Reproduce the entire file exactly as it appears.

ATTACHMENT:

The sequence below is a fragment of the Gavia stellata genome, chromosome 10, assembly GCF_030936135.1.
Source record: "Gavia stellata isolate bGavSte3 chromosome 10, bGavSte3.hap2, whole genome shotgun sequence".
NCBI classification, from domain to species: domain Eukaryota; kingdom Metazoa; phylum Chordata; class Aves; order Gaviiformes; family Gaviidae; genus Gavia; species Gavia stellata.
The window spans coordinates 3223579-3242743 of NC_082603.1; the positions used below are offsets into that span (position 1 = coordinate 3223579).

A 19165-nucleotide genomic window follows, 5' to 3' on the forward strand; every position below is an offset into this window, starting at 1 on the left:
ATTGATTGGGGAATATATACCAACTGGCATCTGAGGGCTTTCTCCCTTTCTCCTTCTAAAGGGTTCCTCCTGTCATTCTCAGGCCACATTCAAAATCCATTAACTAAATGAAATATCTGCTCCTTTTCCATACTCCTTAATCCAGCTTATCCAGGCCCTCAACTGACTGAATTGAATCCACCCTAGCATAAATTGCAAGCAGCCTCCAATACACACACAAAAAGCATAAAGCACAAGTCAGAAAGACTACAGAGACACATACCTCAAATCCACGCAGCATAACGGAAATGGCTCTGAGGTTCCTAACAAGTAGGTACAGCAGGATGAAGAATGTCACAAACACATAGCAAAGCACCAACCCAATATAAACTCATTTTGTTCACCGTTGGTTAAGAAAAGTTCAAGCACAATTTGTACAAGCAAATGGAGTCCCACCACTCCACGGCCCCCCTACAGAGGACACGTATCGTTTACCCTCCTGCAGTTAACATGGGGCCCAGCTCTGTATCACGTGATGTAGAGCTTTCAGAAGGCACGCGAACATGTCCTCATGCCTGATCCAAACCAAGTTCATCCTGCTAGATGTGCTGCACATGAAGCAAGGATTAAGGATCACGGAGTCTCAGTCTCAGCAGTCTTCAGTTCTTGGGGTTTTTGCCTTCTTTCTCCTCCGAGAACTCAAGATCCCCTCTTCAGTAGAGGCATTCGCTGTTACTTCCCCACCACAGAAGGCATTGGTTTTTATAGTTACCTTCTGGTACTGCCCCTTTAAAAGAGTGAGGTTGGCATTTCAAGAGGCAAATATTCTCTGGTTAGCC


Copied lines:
The sequence below is a fragment of the Gavia stellata genome, chromosome 10, assembly GCF_030936135.1.
Source record: "Gavia stellata isolate bGavSte3 chromosome 10, bGavSte3.hap2, whole genome shotgun sequence".
NCBI classification, from domain to species: domain Eukaryota; kingdom Metazoa; phylum Chordata; class Aves; order Gaviiformes; family Gaviidae; genus Gavia; species Gavia stellata.
The window spans coordinates 3223579-3242743 of NC_082603.1; the positions used below are offsets into that span (position 1 = coordinate 3223579).

A 19165-nucleotide genomic window follows, 5' to 3' on the forward strand; every position below is an offset into this window, starting at 1 on the left:
ATTGATTGGGGAATATATACCAACTGGCATCTGAGGGCTTTCTCCCTTTCTCCTTCTAAAGGGTTCCTCCTGTCATTCTCAGGCCACATTCAAAATCCATTAACTAAATGAAATATCTGCTCCTTTTCCATACTCCTTAATCCAGCTTATCCAGGCCCTCAACTGACTGAATTGAATCCACCCTAGCATAAATTGCAAGCAGCCTCCAATACACACACAAAAAGCATAAAGCACAAGTCAGAAAGACTACAGAGACACATACCTCAAATCCACGCAGCATAACGGAAATGGCTCTGAGGTTCCTAACAAGTAGGTACAGCAGGATGAAGAATGTCACAAACACATAGCAAAGCACCAACCCAATATAAACTCATTTTGTTCACCGTTGGTTAAGAAAAGTTCAAGCACAATTTGTACAAGCAAATGGAGTCCCACCACTCCACGGCCCCCCTACAGAGGACACGTATCGTTTACCCTCCTGCAGTTAACATGGGGCCCAGCTCTGTATCACGTGATGTAGAGCTTTCAGAAGGCACGCGAACATGTCCTCATGCCTGATCCAAACCAAGTTCATCCTGCTAGATGTGCTGCACATGAAGCAAGGATTAAGGATCACGGAGTCTCAGTCTCAGCAGTCTTCAGTTCTTGGGGTTTTTGCCTTCTTTCTCCTCCGAGAACTCAAGATCCCCTCTTCAGTAGAGGCATTCGCTGTTACTTCCCCACCACAGAAGGCATTGGTTTTTATAGTTACCTTCTGGTACTGCCCCTTTAAAAGAGTGAGGTTGGCATTTCAAGAGGCAAATATTCTCTGGTTAGCC